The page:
82. In Nuovo Cegam the Commission indicated that the need for cooperation was particularly pressing because the engineering insurance market in Italy was characterized by weak demand and relatively limited supply. The 17 members of the association had 26% of the Italian market and competed with other powerful insurance companies, the biggest of which alone had 25% and the top three together (not including any member of Nuovo Cegam) 46%. In Concordato Incendio, the Commission more eloquently developed this new entrant rationale by observing that the technical assistance and resources made available by the association "facilitate access by certain undertakings to a market (...) which would otherwise have been acquired only with the greatest difficulty". Paradoxically, the 28 members of the association held at least 50% of the industrial fire insurance market (with the biggest four among them accounting for 28%).
B) Title II of Regulation no. 3932/92
83. The block exemption regulation contains "added value" compared to the two above-mentioned decisions in several respects.
84. In Art. 2, the Commission makes a clear distinction between, on the one hand, the joint calculation of net premiums ( which aims at determining the cost of insurance in light of past experience) and, on the other hand, the joint carrying out of studies concerning the probable impact of general circumstances external to the insurers on the frequency or scale of claims (which allows insurers to adjust the cost of insurance in light of future extraneous developments). With regard to concertation on net premiums more specifically, the Commission indicates that insurers will benefit from the block exemption only if they indulge in a genuinely statistical exercise. Indeed, pursuant to Art. 2 sub a), the common "calculation of the average cost of risk cover (pure premiums)" is exemptible only when these premiums "relate to identical or comparable risks in sufficient number to constitute a base which can be handled statistically and which will yield figures on (inter alia) the number of claims (...), the number of individual risks insured (...), the total amounts paid or payable in respect of claims (...) and the total amounts of capital insured" for a particular observation period. As to the carrying-out of studies, Art.2 sub b) provides no further detail but clearly indicates that the subject-matter of the studies must be confined to the impact of general circumstances external to the participating insurers on the frequency or scale of the insured risks.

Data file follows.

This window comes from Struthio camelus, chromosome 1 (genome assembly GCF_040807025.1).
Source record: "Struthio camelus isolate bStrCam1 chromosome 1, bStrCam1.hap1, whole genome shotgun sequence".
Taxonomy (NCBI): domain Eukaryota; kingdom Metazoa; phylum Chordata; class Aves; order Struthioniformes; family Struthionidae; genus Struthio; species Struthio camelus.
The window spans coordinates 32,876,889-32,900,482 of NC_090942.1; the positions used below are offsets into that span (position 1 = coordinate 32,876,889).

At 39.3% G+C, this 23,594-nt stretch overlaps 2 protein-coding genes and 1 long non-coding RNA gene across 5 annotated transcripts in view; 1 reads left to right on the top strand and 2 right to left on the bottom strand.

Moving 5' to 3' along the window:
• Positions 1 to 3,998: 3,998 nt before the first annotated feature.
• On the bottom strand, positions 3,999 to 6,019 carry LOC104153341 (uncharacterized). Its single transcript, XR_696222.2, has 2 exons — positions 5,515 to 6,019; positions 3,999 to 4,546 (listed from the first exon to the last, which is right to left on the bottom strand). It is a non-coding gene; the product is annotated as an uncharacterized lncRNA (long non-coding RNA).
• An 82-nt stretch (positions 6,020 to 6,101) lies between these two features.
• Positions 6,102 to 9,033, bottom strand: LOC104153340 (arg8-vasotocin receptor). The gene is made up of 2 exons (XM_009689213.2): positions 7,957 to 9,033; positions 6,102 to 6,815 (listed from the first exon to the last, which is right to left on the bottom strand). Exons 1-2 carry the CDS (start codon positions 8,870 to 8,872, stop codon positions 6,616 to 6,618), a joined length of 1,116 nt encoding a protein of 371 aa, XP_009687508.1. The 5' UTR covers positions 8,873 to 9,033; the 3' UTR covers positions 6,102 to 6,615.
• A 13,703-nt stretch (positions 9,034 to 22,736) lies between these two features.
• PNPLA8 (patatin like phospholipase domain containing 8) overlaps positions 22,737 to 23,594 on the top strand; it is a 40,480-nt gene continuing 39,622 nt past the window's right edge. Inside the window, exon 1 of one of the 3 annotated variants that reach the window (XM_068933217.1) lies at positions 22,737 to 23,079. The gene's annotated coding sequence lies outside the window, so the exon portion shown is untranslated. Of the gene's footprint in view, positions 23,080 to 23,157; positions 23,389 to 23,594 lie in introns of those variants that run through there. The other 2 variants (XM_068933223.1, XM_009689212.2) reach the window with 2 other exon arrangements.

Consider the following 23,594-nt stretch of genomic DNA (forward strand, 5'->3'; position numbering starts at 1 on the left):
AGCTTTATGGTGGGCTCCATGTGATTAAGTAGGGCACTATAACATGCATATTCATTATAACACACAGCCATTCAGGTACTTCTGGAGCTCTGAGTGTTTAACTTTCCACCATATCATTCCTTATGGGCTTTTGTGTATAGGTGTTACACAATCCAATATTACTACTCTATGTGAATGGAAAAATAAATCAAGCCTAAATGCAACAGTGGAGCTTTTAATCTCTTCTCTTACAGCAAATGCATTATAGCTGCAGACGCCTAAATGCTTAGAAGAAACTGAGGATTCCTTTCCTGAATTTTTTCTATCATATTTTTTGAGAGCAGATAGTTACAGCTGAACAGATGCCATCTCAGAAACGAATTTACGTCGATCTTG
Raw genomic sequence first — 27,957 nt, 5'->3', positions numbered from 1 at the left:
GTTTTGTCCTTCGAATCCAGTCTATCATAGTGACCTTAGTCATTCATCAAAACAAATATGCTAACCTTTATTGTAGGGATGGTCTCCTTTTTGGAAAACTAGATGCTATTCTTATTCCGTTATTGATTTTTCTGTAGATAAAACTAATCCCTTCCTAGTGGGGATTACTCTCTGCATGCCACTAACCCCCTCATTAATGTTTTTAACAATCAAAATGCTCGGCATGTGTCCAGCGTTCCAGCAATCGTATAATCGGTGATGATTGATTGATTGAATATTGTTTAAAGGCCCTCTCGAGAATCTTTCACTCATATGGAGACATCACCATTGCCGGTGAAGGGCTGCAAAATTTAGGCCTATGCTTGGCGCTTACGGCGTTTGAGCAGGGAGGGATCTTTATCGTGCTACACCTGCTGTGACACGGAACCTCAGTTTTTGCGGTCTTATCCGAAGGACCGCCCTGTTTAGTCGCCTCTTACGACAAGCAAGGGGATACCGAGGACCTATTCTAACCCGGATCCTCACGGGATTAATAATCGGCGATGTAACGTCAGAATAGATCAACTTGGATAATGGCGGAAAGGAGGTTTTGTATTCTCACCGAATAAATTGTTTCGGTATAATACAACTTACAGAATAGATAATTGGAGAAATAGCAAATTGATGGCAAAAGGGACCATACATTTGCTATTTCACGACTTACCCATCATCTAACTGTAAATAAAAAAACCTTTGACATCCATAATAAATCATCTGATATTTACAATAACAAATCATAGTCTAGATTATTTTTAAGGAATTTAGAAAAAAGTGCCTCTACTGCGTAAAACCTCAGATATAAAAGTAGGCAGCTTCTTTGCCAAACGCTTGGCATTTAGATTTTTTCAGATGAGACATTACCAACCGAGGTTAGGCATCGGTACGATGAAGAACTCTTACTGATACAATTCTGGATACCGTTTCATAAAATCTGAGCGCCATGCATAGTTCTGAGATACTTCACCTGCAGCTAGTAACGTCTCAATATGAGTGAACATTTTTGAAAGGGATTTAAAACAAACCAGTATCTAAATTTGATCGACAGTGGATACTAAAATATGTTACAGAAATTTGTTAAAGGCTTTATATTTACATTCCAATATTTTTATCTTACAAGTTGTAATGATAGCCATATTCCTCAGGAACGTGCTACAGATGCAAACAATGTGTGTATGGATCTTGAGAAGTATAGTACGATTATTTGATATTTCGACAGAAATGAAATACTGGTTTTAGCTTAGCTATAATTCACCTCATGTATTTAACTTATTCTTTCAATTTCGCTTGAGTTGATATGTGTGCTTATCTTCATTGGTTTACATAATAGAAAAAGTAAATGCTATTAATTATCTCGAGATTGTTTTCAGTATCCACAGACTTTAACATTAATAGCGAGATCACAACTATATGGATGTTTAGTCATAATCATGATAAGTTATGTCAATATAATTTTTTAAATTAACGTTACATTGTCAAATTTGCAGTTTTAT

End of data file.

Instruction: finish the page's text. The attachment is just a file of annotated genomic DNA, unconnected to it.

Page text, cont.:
85. In an introductory recital of its Regulation, the Commission notes that collaboration between insurers in the compilation of statistics "makes it possible to improve the knowledge of risks and facilitates the rating of risks for individual companies". In Nuovo Cegam and - to a lesser extent - Concordato Incendio it seemed to reserve the benefit of the exemption for collaboration among newcomers on a market or among incumbents operating on a market where the risk evaluation was particularly difficult. In the block exemption one does not find traces of these qualifications. The Commission does not distinguish between insurance markets with reference to entry barriers. Nor does it distinguish between new entrants and incumbents. The joint compilation of statistics on the number of claims and individual risks insured and on total amounts paid and capital insured is exemptible whatever the relevant market is and whatever the position of the participating companies on that market is. But, as indicated in the preceding paragraph, the Commission will examine carefully (unlike in Nuovo Cegam or Concordato Incendio) whether the cooperation does not trespass the boundaries of a genuinely statistical exercise.